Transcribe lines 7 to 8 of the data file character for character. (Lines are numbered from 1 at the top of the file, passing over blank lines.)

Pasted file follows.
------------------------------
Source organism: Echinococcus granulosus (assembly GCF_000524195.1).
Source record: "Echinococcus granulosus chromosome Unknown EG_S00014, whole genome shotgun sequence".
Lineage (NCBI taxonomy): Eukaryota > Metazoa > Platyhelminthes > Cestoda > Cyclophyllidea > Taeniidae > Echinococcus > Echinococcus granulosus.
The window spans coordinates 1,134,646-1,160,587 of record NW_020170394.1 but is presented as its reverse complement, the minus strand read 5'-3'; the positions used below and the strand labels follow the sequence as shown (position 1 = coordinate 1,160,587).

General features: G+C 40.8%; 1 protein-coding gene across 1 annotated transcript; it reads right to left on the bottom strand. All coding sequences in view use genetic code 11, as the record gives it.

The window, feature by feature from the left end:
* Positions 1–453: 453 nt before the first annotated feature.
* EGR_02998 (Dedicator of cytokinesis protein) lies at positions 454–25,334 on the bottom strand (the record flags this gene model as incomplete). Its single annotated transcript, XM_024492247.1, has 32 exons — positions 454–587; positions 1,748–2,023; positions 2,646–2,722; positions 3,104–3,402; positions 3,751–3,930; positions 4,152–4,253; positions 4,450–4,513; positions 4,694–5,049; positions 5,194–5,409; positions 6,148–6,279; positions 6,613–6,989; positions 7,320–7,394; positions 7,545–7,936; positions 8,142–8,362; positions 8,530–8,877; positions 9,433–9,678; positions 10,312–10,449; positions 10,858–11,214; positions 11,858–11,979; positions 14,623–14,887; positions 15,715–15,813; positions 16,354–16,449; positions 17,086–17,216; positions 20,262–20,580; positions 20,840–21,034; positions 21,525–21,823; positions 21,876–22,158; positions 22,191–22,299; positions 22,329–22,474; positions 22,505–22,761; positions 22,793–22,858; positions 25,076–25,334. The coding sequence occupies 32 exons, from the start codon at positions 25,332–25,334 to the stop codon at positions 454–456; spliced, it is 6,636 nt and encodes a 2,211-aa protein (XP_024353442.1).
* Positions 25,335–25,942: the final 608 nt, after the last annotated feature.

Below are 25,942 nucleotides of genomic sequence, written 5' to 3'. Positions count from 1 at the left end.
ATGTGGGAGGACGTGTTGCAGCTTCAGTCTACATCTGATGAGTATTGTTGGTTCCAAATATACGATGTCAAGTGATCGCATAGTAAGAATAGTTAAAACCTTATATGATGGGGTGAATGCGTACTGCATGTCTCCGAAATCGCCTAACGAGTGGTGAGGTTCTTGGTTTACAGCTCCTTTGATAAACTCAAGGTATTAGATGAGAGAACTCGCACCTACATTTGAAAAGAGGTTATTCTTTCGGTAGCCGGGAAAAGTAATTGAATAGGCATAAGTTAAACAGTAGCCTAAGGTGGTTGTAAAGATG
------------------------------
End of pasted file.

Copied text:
* Positions 1–453: 453 nt before the first annotated feature.
* EGR_02998 (Dedicator of cytokinesis protein) lies at positions 454–25,334 on the bottom strand (the record flags this gene model as incomplete). Its single annotated transcript, XM_024492247.1, has 32 exons — positions 454–587; positions 1,748–2,023; positions 2,646–2,722; positions 3,104–3,402; positions 3,751–3,930; positions 4,152–4,253; positions 4,450–4,513; positions 4,694–5,049; positions 5,194–5,409; positions 6,148–6,279; positions 6,613–6,989; positions 7,320–7,394; positions 7,545–7,936; positions 8,142–8,362; positions 8,530–8,877; positions 9,433–9,678; positions 10,312–10,449; positions 10,858–11,214; positions 11,858–11,979; positions 14,623–14,887; positions 15,715–15,813; positions 16,354–16,449; positions 17,086–17,216; positions 20,262–20,580; positions 20,840–21,034; positions 21,525–21,823; positions 21,876–22,158; positions 22,191–22,299; positions 22,329–22,474; positions 22,505–22,761; positions 22,793–22,858; positions 25,076–25,334. The coding sequence occupies 32 exons, from the start codon at positions 25,332–25,334 to the stop codon at positions 454–456; spliced, it is 6,636 nt and encodes a 2,211-aa protein (XP_024353442.1).